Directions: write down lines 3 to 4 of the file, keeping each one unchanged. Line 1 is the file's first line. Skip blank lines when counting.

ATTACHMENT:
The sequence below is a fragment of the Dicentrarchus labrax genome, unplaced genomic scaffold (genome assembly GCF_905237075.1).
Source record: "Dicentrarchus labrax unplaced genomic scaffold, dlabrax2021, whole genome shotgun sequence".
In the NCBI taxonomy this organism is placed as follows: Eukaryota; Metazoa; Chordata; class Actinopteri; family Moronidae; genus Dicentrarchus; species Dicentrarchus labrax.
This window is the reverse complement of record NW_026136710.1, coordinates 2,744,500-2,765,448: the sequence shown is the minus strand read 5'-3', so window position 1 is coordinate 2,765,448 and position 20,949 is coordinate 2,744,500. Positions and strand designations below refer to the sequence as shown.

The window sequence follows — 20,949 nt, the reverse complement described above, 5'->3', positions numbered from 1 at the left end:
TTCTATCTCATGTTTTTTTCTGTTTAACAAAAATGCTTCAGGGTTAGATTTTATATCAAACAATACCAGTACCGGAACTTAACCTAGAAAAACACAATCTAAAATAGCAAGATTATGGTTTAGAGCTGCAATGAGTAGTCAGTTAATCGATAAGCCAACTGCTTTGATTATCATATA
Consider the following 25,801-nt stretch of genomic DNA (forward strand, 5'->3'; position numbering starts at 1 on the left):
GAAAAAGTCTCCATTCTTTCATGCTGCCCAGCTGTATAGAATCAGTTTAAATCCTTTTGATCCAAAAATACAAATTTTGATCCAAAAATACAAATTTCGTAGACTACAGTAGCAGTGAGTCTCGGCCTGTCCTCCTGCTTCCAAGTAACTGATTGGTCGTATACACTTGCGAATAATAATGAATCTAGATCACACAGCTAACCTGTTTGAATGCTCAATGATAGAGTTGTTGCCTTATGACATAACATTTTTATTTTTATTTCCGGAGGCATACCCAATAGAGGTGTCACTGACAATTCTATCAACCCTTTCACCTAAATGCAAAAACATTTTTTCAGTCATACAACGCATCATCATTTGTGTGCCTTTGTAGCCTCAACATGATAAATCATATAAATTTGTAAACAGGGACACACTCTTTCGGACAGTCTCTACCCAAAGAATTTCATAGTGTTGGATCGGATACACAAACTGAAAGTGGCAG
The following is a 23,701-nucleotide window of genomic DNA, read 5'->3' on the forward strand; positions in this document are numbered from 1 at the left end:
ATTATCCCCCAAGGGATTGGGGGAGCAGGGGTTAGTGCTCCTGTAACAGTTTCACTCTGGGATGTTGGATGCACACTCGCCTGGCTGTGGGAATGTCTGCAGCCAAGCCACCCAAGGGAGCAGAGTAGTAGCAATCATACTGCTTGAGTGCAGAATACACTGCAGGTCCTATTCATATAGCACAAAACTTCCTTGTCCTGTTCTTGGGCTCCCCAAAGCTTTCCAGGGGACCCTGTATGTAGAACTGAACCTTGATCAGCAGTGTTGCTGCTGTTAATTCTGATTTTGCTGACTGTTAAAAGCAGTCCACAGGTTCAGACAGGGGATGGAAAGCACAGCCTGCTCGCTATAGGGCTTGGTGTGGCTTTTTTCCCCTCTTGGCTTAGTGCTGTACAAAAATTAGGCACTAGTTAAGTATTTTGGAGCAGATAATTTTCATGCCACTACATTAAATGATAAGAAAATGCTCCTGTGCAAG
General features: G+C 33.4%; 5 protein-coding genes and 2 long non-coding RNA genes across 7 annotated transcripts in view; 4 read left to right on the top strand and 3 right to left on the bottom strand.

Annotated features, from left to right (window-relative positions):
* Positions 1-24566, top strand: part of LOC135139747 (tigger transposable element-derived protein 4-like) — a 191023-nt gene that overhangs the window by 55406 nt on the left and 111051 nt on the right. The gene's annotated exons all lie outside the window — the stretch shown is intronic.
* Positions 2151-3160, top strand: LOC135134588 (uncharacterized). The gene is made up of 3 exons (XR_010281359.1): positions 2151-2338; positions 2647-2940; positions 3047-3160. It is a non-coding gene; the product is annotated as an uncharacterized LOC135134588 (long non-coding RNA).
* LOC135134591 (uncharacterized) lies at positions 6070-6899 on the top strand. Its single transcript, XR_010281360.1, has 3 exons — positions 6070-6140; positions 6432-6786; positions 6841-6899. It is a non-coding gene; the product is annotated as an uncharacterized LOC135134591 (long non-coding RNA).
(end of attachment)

In the NCBI taxonomy this organism is placed as follows: Eukaryota; Metazoa; Chordata; class Actinopteri; family Moronidae; genus Dicentrarchus; species Dicentrarchus labrax.
This window is the reverse complement of record NW_026136710.1, coordinates 2,744,500-2,765,448: the sequence shown is the minus strand read 5'-3', so window position 1 is coordinate 2,765,448 and position 20,949 is coordinate 2,744,500. Positions and strand designations below refer to the sequence as shown.